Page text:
FCC bumps auction prices again as bids hit $19.6B

FCC headquarters

The FCC bumped up the incremental price increases for each round of bidding as the incentive auction plodded toward completion.

Beginning Friday, the price will increase each round by 15%, up from the 10% increases that had been in place through Thursday. Additionally, the agency said bidders must use 100% of their current eligibility in each round, up from the previous 95%, forcing them to spend all the bidding credits in each round that they had previously committed to.

Bidders committed to spend slightly more than $19.6 billion as of completion of Thursday’s final round as activity continued to center on smaller markets. The auction of 600 MHz airwaves passed the $19.45 billion mark Tuesday morning after the FCC increased the number of rounds per day from four to six in another move to spur activity.

Bidders are vying for 70 MHz of spectrum divided into seven 10 MHz blocks in each market. The auction met both components of the “Final Stage Rule” last month, eliminating the need to return to TV broadcasters a fifth time to negotiate for their airwaves. So the forward auction could end any day.

The event must continue until there are no new bids for airwaves in any market, however.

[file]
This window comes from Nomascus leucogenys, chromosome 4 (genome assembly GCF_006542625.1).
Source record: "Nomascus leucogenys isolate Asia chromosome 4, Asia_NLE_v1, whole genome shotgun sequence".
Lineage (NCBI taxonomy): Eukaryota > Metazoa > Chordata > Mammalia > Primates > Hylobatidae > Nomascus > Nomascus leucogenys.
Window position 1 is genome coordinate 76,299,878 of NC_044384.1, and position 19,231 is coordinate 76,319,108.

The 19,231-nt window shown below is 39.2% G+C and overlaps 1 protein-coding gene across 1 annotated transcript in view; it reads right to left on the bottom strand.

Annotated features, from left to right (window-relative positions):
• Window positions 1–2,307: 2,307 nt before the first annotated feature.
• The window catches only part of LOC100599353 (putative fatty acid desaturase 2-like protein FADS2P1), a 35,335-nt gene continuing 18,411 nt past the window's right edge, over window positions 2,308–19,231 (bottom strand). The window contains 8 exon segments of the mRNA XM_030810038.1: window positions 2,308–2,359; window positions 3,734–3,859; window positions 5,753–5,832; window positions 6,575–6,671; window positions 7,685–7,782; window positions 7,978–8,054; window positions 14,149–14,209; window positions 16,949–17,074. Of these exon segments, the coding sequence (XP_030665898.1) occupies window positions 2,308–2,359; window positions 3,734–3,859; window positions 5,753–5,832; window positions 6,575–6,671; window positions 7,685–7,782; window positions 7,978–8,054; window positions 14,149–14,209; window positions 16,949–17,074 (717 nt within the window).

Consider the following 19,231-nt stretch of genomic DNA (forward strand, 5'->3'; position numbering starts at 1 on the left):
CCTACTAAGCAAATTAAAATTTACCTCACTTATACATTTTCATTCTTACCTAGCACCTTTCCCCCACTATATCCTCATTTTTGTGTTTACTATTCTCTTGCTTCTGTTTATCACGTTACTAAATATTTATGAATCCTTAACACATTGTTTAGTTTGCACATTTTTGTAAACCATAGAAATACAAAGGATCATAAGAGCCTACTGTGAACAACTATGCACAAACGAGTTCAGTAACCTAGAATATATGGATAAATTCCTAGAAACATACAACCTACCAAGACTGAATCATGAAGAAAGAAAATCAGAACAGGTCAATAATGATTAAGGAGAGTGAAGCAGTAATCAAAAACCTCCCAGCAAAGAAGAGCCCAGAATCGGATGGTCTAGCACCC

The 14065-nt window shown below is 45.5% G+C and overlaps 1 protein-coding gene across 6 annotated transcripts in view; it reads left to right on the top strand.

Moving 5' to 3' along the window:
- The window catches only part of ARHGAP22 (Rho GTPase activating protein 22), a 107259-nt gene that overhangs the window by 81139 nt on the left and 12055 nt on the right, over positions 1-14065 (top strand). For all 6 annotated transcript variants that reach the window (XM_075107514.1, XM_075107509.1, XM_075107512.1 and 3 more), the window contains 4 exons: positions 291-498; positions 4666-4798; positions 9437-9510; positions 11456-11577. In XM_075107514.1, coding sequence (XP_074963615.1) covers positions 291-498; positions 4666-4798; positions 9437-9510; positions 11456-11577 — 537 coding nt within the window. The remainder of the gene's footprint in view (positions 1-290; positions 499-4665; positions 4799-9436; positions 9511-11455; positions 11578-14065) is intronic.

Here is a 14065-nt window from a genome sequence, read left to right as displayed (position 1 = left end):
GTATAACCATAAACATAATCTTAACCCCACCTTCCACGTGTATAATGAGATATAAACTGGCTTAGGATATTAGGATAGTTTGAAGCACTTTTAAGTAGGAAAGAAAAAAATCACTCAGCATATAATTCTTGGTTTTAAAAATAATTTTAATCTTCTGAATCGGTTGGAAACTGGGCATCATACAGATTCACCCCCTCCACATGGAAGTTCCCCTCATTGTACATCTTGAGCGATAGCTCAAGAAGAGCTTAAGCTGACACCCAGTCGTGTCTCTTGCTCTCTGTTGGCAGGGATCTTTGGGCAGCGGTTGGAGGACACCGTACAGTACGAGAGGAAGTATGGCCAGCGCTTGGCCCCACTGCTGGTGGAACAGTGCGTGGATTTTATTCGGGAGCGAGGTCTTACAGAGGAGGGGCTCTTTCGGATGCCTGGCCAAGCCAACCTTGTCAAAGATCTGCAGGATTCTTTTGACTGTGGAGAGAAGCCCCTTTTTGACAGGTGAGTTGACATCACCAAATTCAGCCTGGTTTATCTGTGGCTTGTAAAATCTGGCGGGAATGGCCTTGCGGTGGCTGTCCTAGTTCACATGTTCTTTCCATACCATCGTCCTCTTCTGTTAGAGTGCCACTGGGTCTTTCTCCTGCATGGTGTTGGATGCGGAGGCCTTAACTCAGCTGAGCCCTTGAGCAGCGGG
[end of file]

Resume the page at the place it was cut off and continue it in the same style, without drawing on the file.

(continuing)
Last week, the auction became the FCC’s second-biggest spectrum selloff in terms of revenue, behind the AWS-3 auction that ended in January 2015 after generating nearly $45 billion in bids. But the ongoing auction of 600 MHz airwaves has largely been viewed as a disappointment: TV broadcasters had set an initial clearing cost at a staggering $86.4 billion for 126 MHz at the outset of the incentive auction last May, but that figure was lowered dramatically—as was the amount of spectrum made available—in subsequent rounds.

Both components of the Final Stage Rule were met last month, though, and forward bidding in Stage 4 could end any day, as Walter Piecyk observed via Twitter. "FCC spectrum auction +75 million today," Piecyk tweeted late Wednesday. "The end is near."

The identities of winning bidders won’t be released until after an assignment phase that could last several weeks as bidders haggle over specific spectrum blocks in the markets in which they’ve been awarded airwaves. The FCC must also issue a Channel Reassignment Public Notice detailing the repacking process before winners can be announced.